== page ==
“Marketing is no longer about the stuff that you make, but about the stories you tell.” – Seth Godin
What is your brand story? You may think your company doesn’t have a compelling story, or that telling customers “what you do” isn’t interesting enough to sell your brand. No matter what you do, what you make, or what kind of service you provide, your story IS your brand. It’s what connects you to your customers.
How have you made a difference in your customers’ lives? THAT is your brand story. Expand on that, explain it, and use it to drive what you do and to connect with future customers. Your story makes you unique.
Stories that evoke emotion can be powerful tools. Cast your customers in your stories, weave in a question or problem, and show how you solved it. The best stories are those that touch your audience in some way—using humor, joy or inspiration to charge your customers and call them to action. …and whenever possible, give your stories happy endings.
If you’re looking for Great Ways to Tell a Marketing Story, use the same methods you would when telling any great story: build on a plot, add a villain or a problem, and sweep them off their feet with a solution. Most importantly? Get creative!
Your brand story makes for thebest website and social media content. Use video and photo to tell your stories and you’ll find you can literally sell without selling through great content marketing.
Always have a point and a purpose to your story. It’s not enough to just explain how you got from Point A to Point B. Instead, make your story engaging with rich context, journalistic techniques and analysis throughout. Understand the “why” behind your story.
Remember: sometimes your customers can tell your story better than you can. Take, for example, this campaign by New York Presbyterian. Turns out, the patients were better at telling the story than the doctors!
Marketing creativity is the ability to tap into our mental pool of resources — knowledge, information, insight, stats, examples — and combine them in unique ways. The larger the library of creative building blocks, the more visionary your ideas will grow to be.
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Brand story. You’ve probably been hearing this phrase a lot these days—but if you’re a business that packages mulch or sells cement for commercial real estate construction, you’re probably scratching your head and thinking, “Story? I make powder that builders use to make concrete. What kind of story is that?”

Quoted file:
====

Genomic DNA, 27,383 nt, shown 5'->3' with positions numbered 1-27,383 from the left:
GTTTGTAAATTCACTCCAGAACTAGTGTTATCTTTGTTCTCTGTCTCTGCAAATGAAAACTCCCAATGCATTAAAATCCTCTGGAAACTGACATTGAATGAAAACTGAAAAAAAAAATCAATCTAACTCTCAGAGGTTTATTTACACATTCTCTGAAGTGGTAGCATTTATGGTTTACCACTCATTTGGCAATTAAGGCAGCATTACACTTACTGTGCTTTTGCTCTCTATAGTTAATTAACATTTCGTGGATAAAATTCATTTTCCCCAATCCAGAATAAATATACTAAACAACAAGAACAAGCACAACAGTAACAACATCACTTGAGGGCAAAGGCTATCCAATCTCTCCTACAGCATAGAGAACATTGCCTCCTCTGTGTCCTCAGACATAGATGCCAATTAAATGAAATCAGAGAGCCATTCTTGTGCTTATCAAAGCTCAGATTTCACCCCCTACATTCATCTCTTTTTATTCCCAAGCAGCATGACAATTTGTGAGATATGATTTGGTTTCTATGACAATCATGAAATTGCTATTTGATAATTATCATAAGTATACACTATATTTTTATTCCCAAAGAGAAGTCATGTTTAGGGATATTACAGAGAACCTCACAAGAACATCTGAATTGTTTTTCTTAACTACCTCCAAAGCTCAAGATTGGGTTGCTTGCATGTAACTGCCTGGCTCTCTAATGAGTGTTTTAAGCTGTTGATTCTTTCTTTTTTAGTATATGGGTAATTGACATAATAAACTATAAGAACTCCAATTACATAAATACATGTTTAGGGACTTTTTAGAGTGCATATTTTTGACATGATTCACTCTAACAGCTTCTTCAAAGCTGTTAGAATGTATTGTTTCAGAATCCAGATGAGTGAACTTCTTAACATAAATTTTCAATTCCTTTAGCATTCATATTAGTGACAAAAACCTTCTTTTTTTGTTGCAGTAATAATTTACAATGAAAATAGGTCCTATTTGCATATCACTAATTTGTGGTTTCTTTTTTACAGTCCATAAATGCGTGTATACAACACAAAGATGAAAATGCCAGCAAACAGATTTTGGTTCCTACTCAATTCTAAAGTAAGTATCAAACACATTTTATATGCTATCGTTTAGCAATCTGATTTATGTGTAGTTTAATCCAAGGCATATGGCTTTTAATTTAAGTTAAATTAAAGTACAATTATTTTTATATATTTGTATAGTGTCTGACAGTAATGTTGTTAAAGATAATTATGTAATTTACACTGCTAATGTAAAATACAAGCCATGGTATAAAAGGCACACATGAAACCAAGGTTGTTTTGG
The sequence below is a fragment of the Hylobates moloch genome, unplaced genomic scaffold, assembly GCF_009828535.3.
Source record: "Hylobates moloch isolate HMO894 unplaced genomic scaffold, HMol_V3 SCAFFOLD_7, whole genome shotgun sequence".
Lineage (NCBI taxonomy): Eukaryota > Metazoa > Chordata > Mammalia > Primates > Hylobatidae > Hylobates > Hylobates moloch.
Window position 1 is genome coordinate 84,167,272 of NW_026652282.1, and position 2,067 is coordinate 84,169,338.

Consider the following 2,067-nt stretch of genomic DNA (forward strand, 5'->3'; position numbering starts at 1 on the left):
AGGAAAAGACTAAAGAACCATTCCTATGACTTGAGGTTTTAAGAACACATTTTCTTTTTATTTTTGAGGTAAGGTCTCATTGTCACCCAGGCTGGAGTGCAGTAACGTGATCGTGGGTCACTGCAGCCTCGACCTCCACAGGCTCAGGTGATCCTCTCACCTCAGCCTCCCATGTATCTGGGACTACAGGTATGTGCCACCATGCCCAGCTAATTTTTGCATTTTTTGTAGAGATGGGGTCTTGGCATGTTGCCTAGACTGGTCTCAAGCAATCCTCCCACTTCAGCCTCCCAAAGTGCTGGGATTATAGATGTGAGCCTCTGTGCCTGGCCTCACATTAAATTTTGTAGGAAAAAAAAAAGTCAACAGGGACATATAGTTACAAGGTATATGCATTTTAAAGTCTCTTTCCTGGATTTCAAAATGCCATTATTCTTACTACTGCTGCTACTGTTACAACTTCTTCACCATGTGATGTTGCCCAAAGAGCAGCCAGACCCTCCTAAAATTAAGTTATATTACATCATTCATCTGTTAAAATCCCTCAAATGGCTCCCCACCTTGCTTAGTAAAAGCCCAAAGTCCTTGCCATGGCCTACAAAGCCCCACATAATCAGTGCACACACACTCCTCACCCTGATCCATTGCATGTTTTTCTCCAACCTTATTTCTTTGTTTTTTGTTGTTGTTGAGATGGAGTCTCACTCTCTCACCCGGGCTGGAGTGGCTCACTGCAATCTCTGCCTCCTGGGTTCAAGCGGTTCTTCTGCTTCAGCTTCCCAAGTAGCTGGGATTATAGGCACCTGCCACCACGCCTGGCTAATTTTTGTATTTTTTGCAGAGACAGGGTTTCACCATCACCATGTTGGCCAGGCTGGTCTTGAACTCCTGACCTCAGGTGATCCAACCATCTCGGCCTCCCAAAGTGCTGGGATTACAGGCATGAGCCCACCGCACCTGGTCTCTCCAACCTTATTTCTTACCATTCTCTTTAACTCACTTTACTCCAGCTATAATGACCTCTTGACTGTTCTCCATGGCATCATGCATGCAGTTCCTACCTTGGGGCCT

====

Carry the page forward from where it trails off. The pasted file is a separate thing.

But your story isn’t about what you do, or even about what your product is. Your brand story is about HOW your product impacts your customer. Make your story about your customer and it’ll pay off big time.
Think about Ford trucks for a minute. Ford F Series trucks crush the competition. They have outsold every other truck for 37 years—and every other vehicle for 32.
Ford really understands their customers. They show their trucks as dirty, beat up, loaded down, plowing through a swamp, towing impossibly large objects. Their story is hard-working pride, and they tell it well. You don’t see Ford truck commercials advertising its cushy seats, fancy leather trim, or the Wi-Fi in the cab. Instead, they focus on power, control, and their ability to help their customers get the job done.
That’s storytelling for sales, and it works.
So about that cement? Cement is a strong foundation to build on. It’s the bedrock of American construction; a high quality foundation that stands the test of time. Your cement is more than just ground-up stuff, it has history. Tell a story that ties cement to the success of the United States. Where would we be without it? When you stop thinking about cement and start thinking about foundation, you have a dynamic, exciting story that captures the imagination.
Your Content: Make It All About Your Brand Story
Once you’ve fleshed out your brand story and how it connects to your customers, it’s important to ensure your story is consistent across your content marketing. Every page can build on the elements of your story.
and relationships with other products.
Because you can’t eat cookies without milk.
In some cases, you might even partner with other companies, like Ford and Hemi engines, or IBM and Intel processors. Give THAT a second or two of thought. Intel is a tiny circuit board, one of many inside computers. And it’s also a household name with a well-established brand identity. You’re not going to run out and buy a computer chip by itself (well, that’s true for most people, anyway) but knowing about Intel processors might influence your buying decision. It’s indirect, and it works.
Selling Without Selling
You may be wondering why you even need a brand story…and the answer is trust. Buying decisions, even in B2B, are based on relationships and trust. If you want to succeed, new sales are only part of the equation. Existing customers are your bread-and-butter over the long run.
After you’ve made that all-important first sale, it’s up to you to keep your customers engaged and interested. Not with in-your-face sales tactics, but by making your story something they want to be part of; something they want to share with their friends.
Ford knows that. As well-known as they are, they never stop reinforcing their brand story. Their iconic tagline, “Built Ford Tough” has been around for 36 years now, and they never deviate from a brand story that sells so well.
Stop banging on the front door of your customer’s mind …when the side door is wide open! Learn how to create a great content marketing strategy that showcases your brand story. Download this FREE guide, Side Door Thinking, to discover how you can use storytelling as part of an effective marketing strategy.
You’ll learn how to:
Increase Your Referral Rate
Increase Your Social Media Reach
Leverage New Product Lines & Revenue Streams
Earn Your Customer’s Loyalty & Business
Position Yourself As An Industry Leader & Trusted Resource